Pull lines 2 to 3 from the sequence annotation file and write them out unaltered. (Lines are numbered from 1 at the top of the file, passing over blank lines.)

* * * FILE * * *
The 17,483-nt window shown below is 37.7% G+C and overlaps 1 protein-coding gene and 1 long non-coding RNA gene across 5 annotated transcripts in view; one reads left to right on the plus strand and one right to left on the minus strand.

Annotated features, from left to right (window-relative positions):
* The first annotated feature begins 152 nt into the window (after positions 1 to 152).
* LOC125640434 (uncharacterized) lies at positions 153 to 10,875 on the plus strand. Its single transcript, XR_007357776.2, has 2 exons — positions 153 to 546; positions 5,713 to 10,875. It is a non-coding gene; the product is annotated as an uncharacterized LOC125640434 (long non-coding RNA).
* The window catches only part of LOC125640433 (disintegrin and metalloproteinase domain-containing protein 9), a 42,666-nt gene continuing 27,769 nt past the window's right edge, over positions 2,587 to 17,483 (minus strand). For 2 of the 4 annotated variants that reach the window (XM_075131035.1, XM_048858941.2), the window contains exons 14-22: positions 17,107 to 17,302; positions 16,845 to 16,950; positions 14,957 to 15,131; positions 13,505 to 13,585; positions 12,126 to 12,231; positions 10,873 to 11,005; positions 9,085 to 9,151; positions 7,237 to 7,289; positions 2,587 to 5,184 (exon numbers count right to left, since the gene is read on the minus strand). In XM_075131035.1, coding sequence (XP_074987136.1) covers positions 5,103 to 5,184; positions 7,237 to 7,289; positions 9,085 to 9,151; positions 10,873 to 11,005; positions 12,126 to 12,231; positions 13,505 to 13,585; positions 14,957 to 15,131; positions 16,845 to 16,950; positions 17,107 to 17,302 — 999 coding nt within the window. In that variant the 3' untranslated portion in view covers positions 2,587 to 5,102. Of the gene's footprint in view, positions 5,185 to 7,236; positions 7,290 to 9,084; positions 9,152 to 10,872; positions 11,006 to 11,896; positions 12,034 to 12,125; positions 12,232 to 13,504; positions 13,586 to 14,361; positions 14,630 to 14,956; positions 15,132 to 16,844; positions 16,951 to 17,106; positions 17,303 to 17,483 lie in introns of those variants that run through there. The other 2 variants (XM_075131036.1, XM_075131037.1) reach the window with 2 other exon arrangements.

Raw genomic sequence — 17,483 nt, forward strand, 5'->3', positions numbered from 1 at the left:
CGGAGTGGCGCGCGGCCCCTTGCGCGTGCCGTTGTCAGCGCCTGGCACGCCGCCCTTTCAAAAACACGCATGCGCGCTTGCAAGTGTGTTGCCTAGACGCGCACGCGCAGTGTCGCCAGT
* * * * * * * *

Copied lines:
Annotated features, from left to right (window-relative positions):
* The first annotated feature begins 152 nt into the window (after positions 1 to 152).